Supply Woes Not: Grain Prices Fall On Increasingly Sketchy Demand

Corn Demandmed
In Ontario many of us are getting ready for wheat harvest.  For the most part that means soft red Winter wheat, which is become popular over the last 10 years.  However there are several classes of wheat grown in Ontario and much spring wheat grown in the Ottawa Valley.   Wheat is the only crop in Ontario that we subject to four different weather seasons.   I have often said that you can lose wheat at any time, fall, winter or spring and summer.  You can also lose it driving to the elevator.  You never know when fusarium head blight is going to rear its ugly head.

At wheat harvest time we all like it dry. It doesn’t take long to harvest and it comes at a pleasant time of year.  In Canada it seems for about nine months of the year we wear coats to keep warm.  So wheat harvest always represents a time when we can do it in her shirtsleeves.   The only problem with it being dry though, is that it affects the corn and soybeans in the neighboring fields.

That seems to be becoming a problem right now in Ontario.  Last week I wrote my Market Trends corn price analysis for the Ontario Corn Producers Association. (ww.ontariocorn.org)  At that time I made mention that bearish undertones permeate the corn market across North America.  I always knew in the back of my mind that whole scenario would change if “hot and dry” came.  Who knows?  Maybe now has Ontario is drying out and we might be facing some type of production problem.

Of course you would not know that by looking at our commodity markets.  July 4 always represents a time when the market breaks one way or another.  Traders often decide, “The crop is made “around this time of year and the rest as they say is history.  I read comments on DTN discussion forums about dry parched crops in some production areas but the bottom line is new crop corn looks good everywhere.  For instance in the last USDA report they pegged corn yields 153.4 bushels per acre.  Now there is talk in the market of 160 bushel plus like we had in 2004.  I concur with those sentiments, my feeling is the American corn crop will be much higher than 153 bushels per acre.

I am not so sure how that might work out for the Ontario corn crop.  Right now we are still looking at a provincial yield of about 140 bushels per acre.  With parts of Ontario becoming very dry in the last week or so and with everybody gearing up for a dry wheat harvest that doesn’t bode well to keep the corn going. I guess we been here before, in fact many times but that doesn’t make it feel any easier.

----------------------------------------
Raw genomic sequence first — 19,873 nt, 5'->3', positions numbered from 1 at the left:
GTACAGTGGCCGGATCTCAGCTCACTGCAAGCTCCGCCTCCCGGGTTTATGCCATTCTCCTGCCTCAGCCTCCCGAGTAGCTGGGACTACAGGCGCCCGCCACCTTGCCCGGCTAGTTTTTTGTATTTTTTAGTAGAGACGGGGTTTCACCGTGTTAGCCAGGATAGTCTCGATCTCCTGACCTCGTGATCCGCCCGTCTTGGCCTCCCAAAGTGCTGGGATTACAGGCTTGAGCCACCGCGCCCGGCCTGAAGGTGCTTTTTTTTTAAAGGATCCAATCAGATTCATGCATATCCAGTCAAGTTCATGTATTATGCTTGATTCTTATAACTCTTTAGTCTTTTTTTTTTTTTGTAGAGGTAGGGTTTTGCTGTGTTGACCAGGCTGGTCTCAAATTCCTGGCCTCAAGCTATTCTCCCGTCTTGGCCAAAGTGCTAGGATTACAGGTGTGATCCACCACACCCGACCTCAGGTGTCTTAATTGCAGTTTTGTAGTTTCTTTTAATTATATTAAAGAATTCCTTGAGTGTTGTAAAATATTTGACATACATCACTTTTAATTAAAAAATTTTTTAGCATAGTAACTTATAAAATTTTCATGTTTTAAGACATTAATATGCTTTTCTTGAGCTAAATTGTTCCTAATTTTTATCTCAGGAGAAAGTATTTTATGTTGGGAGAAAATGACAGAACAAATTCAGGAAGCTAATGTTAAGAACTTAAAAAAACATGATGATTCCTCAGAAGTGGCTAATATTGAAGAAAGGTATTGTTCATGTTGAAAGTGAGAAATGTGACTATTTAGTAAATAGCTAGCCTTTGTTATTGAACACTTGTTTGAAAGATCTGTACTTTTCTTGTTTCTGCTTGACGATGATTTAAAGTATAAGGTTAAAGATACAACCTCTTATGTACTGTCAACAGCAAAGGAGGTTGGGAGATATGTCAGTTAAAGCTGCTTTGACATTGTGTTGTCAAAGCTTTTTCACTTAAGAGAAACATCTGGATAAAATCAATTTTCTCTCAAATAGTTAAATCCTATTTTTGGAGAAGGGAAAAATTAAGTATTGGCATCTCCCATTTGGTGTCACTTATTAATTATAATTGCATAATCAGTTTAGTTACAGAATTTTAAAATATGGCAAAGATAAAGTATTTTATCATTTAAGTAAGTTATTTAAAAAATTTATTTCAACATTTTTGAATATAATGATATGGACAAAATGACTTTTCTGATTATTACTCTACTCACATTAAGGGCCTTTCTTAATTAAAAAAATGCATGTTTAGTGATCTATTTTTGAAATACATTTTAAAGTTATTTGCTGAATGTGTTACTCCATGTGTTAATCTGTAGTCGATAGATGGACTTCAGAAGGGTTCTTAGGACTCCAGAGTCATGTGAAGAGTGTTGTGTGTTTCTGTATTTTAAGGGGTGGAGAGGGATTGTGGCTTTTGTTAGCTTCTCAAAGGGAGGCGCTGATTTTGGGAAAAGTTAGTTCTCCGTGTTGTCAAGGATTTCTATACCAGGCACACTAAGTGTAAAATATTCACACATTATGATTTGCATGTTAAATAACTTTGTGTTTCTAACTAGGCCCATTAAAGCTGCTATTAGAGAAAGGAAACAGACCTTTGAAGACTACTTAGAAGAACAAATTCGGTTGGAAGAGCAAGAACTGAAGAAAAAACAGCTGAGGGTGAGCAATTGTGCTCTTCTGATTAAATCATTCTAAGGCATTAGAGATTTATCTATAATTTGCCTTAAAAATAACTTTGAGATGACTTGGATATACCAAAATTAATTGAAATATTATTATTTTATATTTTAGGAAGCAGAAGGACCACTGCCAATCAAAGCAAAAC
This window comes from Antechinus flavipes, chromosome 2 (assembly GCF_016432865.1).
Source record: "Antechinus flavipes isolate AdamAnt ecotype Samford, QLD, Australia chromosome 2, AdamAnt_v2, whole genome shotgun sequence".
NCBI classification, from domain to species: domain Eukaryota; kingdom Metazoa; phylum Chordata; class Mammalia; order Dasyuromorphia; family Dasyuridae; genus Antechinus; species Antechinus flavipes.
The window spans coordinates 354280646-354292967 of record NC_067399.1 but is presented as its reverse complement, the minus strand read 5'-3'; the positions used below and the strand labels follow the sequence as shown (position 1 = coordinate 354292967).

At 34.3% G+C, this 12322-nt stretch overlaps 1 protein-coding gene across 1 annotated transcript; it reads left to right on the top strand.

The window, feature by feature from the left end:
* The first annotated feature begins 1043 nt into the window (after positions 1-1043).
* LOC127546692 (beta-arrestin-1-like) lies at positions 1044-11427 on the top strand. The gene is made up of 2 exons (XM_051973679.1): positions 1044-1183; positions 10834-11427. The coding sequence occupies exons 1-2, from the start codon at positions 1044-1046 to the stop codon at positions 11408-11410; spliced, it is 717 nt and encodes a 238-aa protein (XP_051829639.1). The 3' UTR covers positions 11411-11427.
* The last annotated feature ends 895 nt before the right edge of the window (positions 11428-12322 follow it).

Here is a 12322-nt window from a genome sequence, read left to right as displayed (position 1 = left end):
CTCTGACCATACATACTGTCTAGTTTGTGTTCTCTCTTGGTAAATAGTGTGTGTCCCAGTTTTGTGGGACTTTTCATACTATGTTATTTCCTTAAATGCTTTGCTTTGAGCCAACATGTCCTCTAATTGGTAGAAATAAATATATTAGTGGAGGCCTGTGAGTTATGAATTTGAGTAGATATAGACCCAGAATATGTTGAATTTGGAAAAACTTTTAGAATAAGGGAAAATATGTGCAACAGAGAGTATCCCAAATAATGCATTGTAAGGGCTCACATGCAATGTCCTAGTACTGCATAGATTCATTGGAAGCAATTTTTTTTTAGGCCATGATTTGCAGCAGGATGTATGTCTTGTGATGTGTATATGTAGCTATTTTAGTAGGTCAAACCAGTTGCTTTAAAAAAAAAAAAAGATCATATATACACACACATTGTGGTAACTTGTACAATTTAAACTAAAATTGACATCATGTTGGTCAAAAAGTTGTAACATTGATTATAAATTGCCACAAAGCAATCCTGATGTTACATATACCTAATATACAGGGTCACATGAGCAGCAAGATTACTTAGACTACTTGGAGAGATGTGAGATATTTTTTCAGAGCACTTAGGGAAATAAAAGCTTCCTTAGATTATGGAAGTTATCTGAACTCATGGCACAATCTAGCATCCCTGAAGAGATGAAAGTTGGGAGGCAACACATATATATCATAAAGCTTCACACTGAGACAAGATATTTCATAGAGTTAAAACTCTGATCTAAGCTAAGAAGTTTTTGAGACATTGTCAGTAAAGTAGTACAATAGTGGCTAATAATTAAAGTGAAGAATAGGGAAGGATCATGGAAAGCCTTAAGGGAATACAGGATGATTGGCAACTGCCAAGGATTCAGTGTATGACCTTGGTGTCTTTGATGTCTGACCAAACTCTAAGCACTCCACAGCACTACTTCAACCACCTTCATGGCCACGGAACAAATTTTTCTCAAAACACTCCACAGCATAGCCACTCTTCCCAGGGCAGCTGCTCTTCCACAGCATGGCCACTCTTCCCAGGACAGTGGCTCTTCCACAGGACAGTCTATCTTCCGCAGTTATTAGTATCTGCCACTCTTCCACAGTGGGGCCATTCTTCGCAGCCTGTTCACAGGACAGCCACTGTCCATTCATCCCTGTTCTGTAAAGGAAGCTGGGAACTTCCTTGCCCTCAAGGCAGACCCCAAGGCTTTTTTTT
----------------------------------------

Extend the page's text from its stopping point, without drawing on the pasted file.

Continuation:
The question is does it really matter?   I say that because increasingly supply is becoming less and less of the issue when it comes to our commodity prices.  Let’s take the wheat, which will be harvested in Ontario over the next few weeks.  Everybody knows that the world is awash in wheat right now.  Supply is not the problem.  It is demand.  At the same time corn ending stocks are growing but how about feed demand and ethanol going forward.  It’s sketchy at best and it is the underlying problematic fundamental that is hurting North American farmers.

Feed demand is a real problem when it comes to using up our feed grains.  In my own case I talk about corn supply and demand all the time but nailing down the Ontario feed demand is like nailing Jell-O to the wall. We can talk about ethanol all we want but declining feed demand has to stop permanently in order for “feed grain” producers to enjoy long-term good prices.

In Canada there have been just too many problems with feed demand.  The H1N1 virus plus the country of origin labeling has punished the Ontario and Canadian hog industry severely.  It has been punished so severely you could make an argument that it is permanently compromised.  We all know how difficult it has been to be a Canadian beef producer in the shadow of the Mad Cow problems. Even our supplying managed sectors of the agricultural economy have reduced their uptake of feed grains based on the prices of the last few years. This has been so negative for grain demand and it needs to be recognized for what it is.

At the same time one of my corn broker friends sent me an article about Exxon Mobil Corp. Investing $600 million with biotech company Synthetic Genomics to develop transportation fuels from algae.  So what about ethanol?  It’s way too early to put the death knell on ethanol but as you can see it’s lost some of its luster.  Who would’ve ever thought algae would be on the same stage with ethanol two years ago?   The point being our industrial uses for corn are finding some real competition and this is dampening demand despite US renewable fuel mandates.

So as wheat harvest starts and ends in Ontario and our row crops continue to grow remember, it’s not all about supply.  In many ways our present malaise in commodity markets has everything more to do about demand.   Getting it back, healthy and robust again is paramount to our future prosperity.